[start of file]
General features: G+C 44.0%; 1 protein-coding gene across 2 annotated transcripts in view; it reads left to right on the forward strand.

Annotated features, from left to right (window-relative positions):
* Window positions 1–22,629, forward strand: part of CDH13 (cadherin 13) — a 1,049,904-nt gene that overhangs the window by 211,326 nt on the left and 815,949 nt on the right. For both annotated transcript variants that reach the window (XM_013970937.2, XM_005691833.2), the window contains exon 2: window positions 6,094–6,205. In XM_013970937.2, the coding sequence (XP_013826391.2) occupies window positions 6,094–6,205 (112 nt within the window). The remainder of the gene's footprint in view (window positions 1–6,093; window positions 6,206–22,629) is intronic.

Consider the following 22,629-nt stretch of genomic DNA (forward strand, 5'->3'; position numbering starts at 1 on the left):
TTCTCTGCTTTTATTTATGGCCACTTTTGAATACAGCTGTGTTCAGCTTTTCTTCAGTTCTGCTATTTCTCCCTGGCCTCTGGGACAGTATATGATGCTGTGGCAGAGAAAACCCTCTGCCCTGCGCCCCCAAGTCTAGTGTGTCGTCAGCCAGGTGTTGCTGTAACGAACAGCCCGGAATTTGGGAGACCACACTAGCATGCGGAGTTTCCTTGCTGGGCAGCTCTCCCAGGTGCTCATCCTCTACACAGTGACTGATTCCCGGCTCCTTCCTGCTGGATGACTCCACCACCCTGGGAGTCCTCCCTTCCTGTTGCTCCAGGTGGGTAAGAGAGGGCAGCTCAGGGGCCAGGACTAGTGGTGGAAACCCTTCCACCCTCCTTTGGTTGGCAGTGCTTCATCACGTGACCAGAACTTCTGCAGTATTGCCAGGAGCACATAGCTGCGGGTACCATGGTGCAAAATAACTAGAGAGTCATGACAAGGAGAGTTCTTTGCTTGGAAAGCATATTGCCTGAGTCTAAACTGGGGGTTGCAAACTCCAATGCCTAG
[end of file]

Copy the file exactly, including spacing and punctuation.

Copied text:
General features: G+C 44.0%; 1 protein-coding gene across 2 annotated transcripts in view; it reads left to right on the forward strand.

Annotated features, from left to right (window-relative positions):
* Window positions 1–22,629, forward strand: part of CDH13 (cadherin 13) — a 1,049,904-nt gene that overhangs the window by 211,326 nt on the left and 815,949 nt on the right. For both annotated transcript variants that reach the window (XM_013970937.2, XM_005691833.2), the window contains exon 2: window positions 6,094–6,205. In XM_013970937.2, the coding sequence (XP_013826391.2) occupies window positions 6,094–6,205 (112 nt within the window). The remainder of the gene's footprint in view (window positions 1–6,093; window positions 6,206–22,629) is intronic.

Consider the following 22,629-nt stretch of genomic DNA (forward strand, 5'->3'; position numbering starts at 1 on the left):
TTCTCTGCTTTTATTTATGGCCACTTTTGAATACAGCTGTGTTCAGCTTTTCTTCAGTTCTGCTATTTCTCCCTGGCCTCTGGGACAGTATATGATGCTGTGGCAGAGAAAACCCTCTGCCCTGCGCCCCCAAGTCTAGTGTGTCGTCAGCCAGGTGTTGCTGTAACGAACAGCCCGGAATTTGGGAGACCACACTAGCATGCGGAGTTTCCTTGCTGGGCAGCTCTCCCAGGTGCTCATCCTCTACACAGTGACTGATTCCCGGCTCCTTCCTGCTGGATGACTCCACCACCCTGGGAGTCCTCCCTTCCTGTTGCTCCAGGTGGGTAAGAGAGGGCAGCTCAGGGGCCAGGACTAGTGGTGGAAACCCTTCCACCCTCCTTTGGTTGGCAGTGCTTCATCACGTGACCAGAACTTCTGCAGTATTGCCAGGAGCACATAGCTGCGGGTACCATGGTGCAAAATAACTAGAGAGTCATGACAAGGAGAGTTCTTTGCTTGGAAAGCATATTGCCTGAGTCTAAACTGGGGGTTGCAAACTCCAATGCCTAG